Chinese Parts Supplier Makes Guru's Grade
09/29/2010 11:28 am EST
John Reese, editor of Validea Hot List, says a Chinese auto parts maker rates a Buy based on criteria used by the legendary investor Martin Zweig.
China Automotive Systems (Nasdaq: CAAS) is a holding company [that, through] its interest in Great Genesis Holdings Limited (Genesis), manufactures power steering systems and other component parts for automobiles. All operations are conducted through eight Sino-foreign joint ventures in China and a wholly owned subsidiary in the United States.
The company has business relations with more than 60 vehicle manufacturers, including Chery Automobile, the state-owned car manufacturer in China, and [car manufacturer] Zhejiang Geely Automobile Co., Ltd. (It scores 85% on Validea’s ranking system, based on the theories of growth investor Martin Zweig—Editor.)
[According to Zweig,] a company’s price/earnings ratio (P/E) must be greater than 5x to eliminate weak companies, but not more than three times the current market P/E because the situation is much too risky. CAAS's P/E is 14x trailing-12-month earnings, while the current market P/E is [above] 16x. Therefore, it passes the first test.
[Also, Zweig believes] revenue growth must not be substantially less than earnings growth. CAAS's revenue growth is 38.1%, while its earnings growth rate is 42.09%, based on the average of the three-, four-, and five-year historical [earnings per share] growth rates. Therefore, CAAS passes this criterion.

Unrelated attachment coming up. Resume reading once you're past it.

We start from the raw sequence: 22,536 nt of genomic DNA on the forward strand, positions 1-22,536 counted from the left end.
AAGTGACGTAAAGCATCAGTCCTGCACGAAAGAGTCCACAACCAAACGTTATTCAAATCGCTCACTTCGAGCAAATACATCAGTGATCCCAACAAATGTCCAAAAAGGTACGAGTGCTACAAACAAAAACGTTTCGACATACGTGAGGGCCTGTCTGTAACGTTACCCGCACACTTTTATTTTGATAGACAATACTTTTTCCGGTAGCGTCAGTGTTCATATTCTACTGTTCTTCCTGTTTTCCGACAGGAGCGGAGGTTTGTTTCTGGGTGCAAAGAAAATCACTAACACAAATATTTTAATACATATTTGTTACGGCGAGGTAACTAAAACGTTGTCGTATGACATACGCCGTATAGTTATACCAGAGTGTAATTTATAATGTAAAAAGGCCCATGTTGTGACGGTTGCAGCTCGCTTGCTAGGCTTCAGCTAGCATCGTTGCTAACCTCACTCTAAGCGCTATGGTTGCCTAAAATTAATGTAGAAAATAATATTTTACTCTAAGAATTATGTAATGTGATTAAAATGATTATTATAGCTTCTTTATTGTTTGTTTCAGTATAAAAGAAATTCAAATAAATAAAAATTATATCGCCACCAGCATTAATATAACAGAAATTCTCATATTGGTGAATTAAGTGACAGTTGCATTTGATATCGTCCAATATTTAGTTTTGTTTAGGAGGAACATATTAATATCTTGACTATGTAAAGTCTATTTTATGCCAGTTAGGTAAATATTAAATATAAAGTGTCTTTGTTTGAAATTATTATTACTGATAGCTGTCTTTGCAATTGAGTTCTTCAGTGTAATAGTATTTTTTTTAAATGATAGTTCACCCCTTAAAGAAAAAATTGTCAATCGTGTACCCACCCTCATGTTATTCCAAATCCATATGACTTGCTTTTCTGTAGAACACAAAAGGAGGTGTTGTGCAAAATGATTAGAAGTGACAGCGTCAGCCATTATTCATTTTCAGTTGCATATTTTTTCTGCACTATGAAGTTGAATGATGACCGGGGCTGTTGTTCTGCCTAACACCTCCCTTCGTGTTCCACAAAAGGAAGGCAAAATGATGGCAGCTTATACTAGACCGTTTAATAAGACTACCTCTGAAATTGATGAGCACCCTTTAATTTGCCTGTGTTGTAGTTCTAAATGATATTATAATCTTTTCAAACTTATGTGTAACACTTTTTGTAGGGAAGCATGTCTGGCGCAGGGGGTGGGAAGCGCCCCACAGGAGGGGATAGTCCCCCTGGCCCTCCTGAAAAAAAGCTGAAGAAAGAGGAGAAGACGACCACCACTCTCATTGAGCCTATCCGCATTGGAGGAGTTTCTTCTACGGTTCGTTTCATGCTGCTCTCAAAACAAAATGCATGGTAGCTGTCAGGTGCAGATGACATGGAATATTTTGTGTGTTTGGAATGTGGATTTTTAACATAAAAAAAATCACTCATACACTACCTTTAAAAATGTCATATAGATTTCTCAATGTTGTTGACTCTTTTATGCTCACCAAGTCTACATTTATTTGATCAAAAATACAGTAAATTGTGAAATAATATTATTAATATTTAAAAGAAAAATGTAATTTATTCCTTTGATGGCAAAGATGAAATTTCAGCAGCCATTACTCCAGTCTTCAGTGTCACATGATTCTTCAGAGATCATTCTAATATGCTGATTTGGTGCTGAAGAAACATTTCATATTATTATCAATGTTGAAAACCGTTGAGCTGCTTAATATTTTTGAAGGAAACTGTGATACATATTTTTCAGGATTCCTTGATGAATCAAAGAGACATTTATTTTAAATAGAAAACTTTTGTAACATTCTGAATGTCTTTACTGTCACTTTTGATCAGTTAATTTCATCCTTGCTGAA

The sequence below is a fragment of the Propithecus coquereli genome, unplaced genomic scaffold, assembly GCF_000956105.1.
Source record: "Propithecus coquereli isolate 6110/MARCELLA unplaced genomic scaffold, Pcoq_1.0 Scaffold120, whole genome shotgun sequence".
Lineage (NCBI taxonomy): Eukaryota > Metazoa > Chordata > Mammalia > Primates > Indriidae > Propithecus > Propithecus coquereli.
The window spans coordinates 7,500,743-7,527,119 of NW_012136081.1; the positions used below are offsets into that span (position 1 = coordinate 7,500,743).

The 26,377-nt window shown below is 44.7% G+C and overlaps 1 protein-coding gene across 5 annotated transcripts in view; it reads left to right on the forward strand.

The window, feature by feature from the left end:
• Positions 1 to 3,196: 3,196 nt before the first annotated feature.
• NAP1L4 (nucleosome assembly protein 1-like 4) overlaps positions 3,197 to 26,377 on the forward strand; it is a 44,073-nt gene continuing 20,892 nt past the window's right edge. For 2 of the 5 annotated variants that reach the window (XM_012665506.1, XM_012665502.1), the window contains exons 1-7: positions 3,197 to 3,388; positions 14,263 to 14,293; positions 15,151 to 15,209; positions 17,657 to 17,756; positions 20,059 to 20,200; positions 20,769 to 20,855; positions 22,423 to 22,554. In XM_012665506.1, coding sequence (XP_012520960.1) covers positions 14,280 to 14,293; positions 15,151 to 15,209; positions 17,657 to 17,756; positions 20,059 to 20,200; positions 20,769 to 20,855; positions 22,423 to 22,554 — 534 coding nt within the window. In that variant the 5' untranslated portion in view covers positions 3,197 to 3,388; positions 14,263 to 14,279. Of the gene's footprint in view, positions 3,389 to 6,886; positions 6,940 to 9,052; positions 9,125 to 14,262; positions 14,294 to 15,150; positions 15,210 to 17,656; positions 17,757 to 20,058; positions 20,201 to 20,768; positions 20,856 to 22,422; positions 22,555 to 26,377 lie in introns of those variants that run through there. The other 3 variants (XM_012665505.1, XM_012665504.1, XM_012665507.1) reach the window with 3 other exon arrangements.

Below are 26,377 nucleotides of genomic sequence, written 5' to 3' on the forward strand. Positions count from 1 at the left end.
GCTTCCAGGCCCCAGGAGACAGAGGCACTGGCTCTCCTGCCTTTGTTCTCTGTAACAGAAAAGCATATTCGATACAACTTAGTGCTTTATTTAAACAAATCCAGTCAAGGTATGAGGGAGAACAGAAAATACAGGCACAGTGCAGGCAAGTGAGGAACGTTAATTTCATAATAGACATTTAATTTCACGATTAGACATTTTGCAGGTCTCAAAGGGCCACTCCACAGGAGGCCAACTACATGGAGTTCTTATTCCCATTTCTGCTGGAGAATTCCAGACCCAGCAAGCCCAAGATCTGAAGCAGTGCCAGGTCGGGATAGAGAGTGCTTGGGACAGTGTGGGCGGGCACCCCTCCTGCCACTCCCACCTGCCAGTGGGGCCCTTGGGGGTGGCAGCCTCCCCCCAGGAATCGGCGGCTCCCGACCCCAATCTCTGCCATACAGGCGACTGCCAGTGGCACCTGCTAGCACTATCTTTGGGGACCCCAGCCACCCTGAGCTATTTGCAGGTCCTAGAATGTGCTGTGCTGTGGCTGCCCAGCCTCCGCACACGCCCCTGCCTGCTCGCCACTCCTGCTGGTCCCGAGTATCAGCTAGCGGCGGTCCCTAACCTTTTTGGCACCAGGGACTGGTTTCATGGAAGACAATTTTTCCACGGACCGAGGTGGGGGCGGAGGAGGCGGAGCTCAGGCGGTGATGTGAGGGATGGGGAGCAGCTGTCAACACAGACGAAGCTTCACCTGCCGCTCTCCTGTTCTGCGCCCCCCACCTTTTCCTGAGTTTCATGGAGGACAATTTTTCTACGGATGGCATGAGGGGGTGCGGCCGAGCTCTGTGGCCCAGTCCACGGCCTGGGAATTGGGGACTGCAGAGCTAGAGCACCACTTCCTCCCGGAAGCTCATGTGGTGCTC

The earnings numbers of a company should be examined from various different angles. The first of these criteria is that the [current earnings per share (EPS) and EPS for the quarter a year ago] be positive. CAAS passes this test.
The growth rate of the current quarter's earnings compared to the same quarter a year ago must also be positive. CAAS's growth rate of 47.4% passes this test.
Earnings growth in the previous three quarters should be at least half of the long-term EPS growth rate. CAAS passes this test, which means that it has good, reasonably steady earnings.
[Also,] the EPS growth rate for the current quarter, 47.4%, must be greater than or equal to the historical growth, which is 42.19%. CAAS would therefore pass this test.
Companies must show persistent yearly earnings growth. To fulfill this requirement, a company's earnings must increase each year for a five-year period. CAAS passes this test.
One final earnings test required is that the long-term earnings growth rate must be at least 15% per year. CAAS's long-term growth rate of 42.1%, based on the average of the three-, four- and five-year historical [earnings per share] growth rates, passes this test.v A final criterion is that a company must not have a high level of debt, [which] can have a very negative effect on earnings if business moderately turns down. CAAS's debt/equity ratio (66.2%) is considered high relative to its industry (39.9%) and fails this test.
(CAAS closed near $15.50 Tuesday—Editor.)